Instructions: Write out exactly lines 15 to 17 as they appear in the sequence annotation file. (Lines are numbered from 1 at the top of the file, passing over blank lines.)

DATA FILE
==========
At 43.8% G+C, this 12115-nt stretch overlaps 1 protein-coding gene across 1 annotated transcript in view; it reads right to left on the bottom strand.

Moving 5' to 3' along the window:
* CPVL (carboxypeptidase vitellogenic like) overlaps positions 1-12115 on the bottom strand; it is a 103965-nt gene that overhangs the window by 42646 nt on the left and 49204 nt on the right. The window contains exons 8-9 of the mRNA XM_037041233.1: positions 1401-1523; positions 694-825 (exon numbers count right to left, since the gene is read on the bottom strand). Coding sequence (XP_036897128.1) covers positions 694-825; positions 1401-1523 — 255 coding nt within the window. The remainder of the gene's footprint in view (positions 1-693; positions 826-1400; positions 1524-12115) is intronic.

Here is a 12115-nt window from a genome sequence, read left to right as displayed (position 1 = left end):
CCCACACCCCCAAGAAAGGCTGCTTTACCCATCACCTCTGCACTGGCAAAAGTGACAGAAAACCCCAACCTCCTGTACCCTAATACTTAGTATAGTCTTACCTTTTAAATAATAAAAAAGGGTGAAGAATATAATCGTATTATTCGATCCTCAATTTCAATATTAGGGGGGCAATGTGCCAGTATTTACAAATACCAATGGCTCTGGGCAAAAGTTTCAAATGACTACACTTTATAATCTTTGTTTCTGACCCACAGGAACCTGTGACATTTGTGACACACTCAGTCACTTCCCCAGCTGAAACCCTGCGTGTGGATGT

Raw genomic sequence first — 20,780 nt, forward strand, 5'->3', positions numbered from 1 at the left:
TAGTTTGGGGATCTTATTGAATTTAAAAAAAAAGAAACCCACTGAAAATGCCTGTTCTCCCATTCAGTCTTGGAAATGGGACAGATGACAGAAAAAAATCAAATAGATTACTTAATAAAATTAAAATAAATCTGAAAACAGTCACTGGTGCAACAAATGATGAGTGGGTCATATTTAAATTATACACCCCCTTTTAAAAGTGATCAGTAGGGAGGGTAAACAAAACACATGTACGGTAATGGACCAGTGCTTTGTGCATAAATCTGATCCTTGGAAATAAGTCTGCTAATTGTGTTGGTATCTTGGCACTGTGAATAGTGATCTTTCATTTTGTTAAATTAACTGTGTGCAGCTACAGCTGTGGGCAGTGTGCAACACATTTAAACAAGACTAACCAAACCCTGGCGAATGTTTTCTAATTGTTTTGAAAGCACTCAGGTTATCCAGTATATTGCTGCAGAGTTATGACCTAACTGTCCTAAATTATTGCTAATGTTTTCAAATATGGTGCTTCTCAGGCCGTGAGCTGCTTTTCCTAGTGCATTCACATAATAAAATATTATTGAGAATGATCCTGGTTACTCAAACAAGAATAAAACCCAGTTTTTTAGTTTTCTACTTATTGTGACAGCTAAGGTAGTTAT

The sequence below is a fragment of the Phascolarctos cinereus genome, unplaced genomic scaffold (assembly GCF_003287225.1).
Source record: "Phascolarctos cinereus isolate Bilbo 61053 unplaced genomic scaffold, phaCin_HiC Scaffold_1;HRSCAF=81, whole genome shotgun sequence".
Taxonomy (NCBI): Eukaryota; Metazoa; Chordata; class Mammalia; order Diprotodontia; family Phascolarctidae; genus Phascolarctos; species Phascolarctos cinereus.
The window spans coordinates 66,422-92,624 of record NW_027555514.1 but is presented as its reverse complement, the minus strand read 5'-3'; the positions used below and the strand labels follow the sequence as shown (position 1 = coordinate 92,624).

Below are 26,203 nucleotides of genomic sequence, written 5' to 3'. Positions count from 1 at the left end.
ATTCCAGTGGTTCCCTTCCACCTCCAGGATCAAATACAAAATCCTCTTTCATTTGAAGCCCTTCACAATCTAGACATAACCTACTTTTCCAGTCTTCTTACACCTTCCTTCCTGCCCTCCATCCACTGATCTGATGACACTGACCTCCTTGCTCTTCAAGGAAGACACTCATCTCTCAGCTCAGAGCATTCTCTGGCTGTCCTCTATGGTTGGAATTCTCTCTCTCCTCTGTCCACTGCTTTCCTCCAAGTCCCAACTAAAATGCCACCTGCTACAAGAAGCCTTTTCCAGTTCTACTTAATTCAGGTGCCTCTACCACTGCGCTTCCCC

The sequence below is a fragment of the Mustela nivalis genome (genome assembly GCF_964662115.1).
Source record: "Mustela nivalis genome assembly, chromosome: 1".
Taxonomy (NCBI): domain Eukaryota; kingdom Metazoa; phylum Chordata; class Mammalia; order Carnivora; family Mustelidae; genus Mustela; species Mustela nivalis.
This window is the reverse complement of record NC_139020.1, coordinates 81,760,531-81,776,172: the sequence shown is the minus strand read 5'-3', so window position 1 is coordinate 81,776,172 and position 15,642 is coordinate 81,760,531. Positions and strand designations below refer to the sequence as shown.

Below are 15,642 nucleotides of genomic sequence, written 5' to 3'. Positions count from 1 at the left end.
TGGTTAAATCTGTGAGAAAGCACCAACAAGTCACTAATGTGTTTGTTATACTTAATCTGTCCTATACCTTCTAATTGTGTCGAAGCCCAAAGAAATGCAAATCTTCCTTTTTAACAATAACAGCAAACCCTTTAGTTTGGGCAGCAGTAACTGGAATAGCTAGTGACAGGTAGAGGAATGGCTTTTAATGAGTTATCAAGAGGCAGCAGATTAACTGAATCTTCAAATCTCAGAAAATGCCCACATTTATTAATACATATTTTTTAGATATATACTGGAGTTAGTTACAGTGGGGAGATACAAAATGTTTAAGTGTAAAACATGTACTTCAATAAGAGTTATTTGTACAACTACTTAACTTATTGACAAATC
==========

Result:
Source record: "Mustela nivalis genome assembly, chromosome: 1".
Taxonomy (NCBI): domain Eukaryota; kingdom Metazoa; phylum Chordata; class Mammalia; order Carnivora; family Mustelidae; genus Mustela; species Mustela nivalis.
This window is the reverse complement of record NC_139020.1, coordinates 81,760,531-81,776,172: the sequence shown is the minus strand read 5'-3', so window position 1 is coordinate 81,776,172 and position 15,642 is coordinate 81,760,531. Positions and strand designations below refer to the sequence as shown.